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  • Open Access

Exosomes derived from HTLV-1 infected cells contain viral proteins and mRNA

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  • 1, 2Email author
Retrovirology201512 (Suppl 1) :P98

  • Published:


  • Reactive Oxygen Species
  • Recipient Cell
  • Infected Cell Line
  • Transactivator Protein
  • Unique Host

The HTLV-1 transactivator protein Tax controls many critical cellular pathways including host cell DNA damage response mechanisms, cell cycle progression, and apoptosis. Recently, exosomes have been shown to play critical roles during pathogenic viral infections as delivery vehicles for host and viral components including proteins, mRNA and miRNA. We hypothesized that exosomes derived from HTLV-1 infected cells contain unique host and viral proteins that may contribute to pathogenesis. We have characterized exosomes released from uninfected and HTLV-1 infected cell lines, as well as ATL and HAM/TSP material. The functional impact of exosomes derived from HTLV-1 infected cells on naive recipient cells was evaluated by utilizing transcription and reactive oxygen species (ROS) assays. Exosomes from HTLV-1 infected cells displayed unique proteomic profiles distinct from exosomes derived from uninfected cells. For instance, proinflammatory mediators are contained within the exosomes, as well as viral mRNA transcripts including Tax, HBZ, and Env. We found that exosomes from infected cells deliver functional Tax to naïve recipient cells as well as cytokines. The release of factors was through Calcium and Calcium channels. We observed that exosomes released from HTLV-1 infected, Tax-expressing cells contributed to enhanced survival of target cells treated with α-FAS. Two other critical proteins were found in these exosomes that could contribute to overall activation of neighboring cells including Tax1BP1 and PrP. Both proteins are critical for activation of NFkB patway in recipient cells. Collectively, our results suggest that exosomes may play an important role in extracellular delivery of functional HTLV-1 proteins and mRNA to recipient cells. Furthermore, exosomes derived from infected cells are capable of inducing an ROS response in naïve cells and contribute to an anti-apoptotic phenotype in cells treated with α-FAS.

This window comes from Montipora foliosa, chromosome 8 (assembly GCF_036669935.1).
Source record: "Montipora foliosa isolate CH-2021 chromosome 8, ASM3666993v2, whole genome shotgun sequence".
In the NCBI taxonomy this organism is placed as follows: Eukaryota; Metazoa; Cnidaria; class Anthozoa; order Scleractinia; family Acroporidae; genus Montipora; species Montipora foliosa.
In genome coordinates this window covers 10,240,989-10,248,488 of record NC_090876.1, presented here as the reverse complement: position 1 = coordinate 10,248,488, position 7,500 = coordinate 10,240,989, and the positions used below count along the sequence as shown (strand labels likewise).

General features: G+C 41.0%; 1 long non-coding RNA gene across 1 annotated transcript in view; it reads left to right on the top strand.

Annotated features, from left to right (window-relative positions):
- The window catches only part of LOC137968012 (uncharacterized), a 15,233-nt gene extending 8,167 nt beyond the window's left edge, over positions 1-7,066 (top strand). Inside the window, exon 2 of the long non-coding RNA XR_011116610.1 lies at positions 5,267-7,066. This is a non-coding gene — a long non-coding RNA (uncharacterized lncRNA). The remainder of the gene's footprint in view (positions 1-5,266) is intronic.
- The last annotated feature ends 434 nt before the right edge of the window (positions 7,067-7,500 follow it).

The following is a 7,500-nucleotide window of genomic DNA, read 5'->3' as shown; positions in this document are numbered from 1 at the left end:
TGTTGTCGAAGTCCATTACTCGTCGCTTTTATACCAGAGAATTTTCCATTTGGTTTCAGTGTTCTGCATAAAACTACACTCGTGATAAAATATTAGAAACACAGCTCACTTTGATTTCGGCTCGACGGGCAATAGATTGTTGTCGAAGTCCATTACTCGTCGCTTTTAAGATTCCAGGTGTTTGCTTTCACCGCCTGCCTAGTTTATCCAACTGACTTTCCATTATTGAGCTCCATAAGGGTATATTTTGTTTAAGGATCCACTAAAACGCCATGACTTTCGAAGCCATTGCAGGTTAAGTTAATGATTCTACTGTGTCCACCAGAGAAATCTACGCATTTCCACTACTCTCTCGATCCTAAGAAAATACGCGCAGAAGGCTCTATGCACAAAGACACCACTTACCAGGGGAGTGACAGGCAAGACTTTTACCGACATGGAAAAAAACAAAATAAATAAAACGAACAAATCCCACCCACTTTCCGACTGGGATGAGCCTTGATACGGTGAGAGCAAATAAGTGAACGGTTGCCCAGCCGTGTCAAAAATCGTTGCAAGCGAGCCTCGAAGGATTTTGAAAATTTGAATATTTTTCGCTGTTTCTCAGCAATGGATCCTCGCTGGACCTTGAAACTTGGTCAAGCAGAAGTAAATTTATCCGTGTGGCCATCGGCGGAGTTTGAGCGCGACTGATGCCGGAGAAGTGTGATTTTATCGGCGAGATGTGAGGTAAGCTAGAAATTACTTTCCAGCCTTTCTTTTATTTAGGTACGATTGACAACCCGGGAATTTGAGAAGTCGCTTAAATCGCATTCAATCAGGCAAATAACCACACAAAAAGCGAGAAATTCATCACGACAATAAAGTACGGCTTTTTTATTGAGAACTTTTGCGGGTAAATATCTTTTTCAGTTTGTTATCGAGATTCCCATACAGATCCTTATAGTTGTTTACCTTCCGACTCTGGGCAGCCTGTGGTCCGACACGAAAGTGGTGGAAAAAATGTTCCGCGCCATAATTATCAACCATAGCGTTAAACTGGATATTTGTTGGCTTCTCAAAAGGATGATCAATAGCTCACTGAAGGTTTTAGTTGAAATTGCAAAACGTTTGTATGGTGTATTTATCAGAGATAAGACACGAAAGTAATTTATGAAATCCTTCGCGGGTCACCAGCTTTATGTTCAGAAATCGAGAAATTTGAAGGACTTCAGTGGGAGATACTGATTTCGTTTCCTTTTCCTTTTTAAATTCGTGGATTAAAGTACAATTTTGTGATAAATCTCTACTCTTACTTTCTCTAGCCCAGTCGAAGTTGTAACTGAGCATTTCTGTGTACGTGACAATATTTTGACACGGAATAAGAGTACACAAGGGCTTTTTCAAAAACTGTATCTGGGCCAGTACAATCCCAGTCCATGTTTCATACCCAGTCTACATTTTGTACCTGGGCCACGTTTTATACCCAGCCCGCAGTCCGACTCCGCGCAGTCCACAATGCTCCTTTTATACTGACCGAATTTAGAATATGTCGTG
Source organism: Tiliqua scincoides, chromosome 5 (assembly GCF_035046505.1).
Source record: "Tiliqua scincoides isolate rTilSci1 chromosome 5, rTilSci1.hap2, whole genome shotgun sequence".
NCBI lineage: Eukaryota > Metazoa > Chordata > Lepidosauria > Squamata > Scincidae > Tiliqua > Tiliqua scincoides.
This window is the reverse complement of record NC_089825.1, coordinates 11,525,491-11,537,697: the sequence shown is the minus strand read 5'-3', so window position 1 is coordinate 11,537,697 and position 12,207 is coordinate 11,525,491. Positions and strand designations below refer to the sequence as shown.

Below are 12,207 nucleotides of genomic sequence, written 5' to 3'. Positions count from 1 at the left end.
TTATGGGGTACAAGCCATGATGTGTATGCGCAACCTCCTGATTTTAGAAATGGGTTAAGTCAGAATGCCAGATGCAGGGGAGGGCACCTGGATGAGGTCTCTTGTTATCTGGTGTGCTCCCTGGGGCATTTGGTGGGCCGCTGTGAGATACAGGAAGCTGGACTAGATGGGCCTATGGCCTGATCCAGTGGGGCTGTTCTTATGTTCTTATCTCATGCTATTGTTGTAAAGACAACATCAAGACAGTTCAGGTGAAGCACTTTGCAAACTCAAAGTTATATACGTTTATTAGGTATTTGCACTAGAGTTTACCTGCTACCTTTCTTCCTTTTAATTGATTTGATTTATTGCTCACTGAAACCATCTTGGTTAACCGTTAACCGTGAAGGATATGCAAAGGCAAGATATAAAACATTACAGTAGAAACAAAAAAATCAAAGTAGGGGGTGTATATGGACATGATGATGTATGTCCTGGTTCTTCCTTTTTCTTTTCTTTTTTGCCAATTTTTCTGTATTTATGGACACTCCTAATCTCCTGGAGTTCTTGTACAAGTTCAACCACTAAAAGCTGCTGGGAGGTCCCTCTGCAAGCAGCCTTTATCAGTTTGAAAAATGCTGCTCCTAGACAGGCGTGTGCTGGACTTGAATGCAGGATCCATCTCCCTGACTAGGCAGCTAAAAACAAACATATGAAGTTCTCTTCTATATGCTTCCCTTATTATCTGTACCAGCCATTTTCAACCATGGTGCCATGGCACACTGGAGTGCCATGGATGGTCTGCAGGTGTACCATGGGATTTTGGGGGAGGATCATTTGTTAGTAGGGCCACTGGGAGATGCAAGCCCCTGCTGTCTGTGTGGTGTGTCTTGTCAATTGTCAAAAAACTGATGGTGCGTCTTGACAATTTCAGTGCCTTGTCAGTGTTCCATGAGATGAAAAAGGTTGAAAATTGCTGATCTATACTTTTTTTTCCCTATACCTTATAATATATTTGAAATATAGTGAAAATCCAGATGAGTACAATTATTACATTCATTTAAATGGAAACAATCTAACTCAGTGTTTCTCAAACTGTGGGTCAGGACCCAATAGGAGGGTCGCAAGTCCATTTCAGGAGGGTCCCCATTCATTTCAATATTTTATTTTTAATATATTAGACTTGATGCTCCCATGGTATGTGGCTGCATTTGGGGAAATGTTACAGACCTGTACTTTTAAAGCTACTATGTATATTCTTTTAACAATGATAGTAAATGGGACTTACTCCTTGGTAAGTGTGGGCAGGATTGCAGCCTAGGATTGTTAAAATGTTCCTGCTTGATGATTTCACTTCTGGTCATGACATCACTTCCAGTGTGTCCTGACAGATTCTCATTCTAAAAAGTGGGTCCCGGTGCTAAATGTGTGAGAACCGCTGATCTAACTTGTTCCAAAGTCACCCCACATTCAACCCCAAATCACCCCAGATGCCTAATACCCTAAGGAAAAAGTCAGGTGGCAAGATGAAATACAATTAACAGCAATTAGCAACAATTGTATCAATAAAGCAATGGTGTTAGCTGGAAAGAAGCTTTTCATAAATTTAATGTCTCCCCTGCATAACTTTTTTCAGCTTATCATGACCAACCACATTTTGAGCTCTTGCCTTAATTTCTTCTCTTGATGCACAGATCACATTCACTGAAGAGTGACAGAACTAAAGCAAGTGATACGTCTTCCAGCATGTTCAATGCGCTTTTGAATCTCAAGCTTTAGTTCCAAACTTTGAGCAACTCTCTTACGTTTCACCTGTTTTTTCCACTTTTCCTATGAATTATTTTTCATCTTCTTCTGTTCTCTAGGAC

Authors’ Affiliations

George Mason University, School of Systems Biology, Laboratory of Molecular Virology, Manassas, VA 20110, USA
Center for Cancer Research, National Cancer Institute, National Institutes of Health, Frederick, MD 21702, USA
The George Washington University, Center for Microscopy and Image Analysis, Washington, DC 20037, USA
Equipe Oncogenese Retrovirale, Equipe labelisee 'Ligue Nationale Contre le Cancer', International Center for Research in Infectiology, INSERM U1111 - CNRS UMR5308, Ecole Normale Supérieure de Lyon, Université Lyon 1, Lyon, 69364, Cedex 07, France


© Jaworski et al. 2015

This article is published under license to BioMed Central Ltd. This is an Open Access article distributed under the terms of the Creative Commons Attribution License (, which permits unrestricted use, distribution, and reproduction in any medium, provided the original work is properly cited. The Creative Commons Public Domain Dedication waiver ( applies to the data made available in this article, unless otherwise stated.